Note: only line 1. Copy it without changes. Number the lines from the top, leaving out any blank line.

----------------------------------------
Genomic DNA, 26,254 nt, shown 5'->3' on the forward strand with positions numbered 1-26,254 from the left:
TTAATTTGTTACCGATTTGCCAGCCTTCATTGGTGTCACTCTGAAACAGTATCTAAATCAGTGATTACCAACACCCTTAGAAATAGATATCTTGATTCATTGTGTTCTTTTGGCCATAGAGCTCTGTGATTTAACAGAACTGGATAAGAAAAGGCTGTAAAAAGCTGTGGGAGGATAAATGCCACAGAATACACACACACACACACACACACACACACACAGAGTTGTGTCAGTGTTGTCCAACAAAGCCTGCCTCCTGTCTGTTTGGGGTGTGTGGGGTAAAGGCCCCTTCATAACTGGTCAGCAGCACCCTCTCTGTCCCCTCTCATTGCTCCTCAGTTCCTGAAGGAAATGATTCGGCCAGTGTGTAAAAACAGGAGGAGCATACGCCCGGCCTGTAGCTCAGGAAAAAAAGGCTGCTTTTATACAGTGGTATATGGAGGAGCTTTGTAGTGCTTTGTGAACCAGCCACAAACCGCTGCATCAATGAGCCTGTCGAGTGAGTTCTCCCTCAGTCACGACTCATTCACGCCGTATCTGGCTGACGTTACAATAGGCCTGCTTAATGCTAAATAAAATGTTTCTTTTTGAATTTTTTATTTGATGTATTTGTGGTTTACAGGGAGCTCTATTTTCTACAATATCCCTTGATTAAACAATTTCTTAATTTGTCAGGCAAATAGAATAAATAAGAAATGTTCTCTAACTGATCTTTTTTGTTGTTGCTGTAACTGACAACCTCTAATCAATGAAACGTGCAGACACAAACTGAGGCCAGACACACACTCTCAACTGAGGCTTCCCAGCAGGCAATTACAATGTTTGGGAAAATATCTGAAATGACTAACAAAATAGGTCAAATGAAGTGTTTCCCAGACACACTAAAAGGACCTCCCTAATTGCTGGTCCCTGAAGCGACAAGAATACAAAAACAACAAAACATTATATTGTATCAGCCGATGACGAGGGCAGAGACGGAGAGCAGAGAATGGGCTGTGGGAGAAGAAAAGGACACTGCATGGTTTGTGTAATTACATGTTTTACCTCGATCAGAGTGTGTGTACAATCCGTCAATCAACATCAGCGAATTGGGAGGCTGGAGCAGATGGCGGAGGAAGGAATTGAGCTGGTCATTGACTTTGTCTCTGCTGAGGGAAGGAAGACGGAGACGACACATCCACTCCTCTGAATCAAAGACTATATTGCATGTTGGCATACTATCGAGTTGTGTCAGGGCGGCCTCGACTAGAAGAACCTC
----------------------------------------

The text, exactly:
Genomic DNA, 26,254 nt, shown 5'->3' on the forward strand with positions numbered 1-26,254 from the left: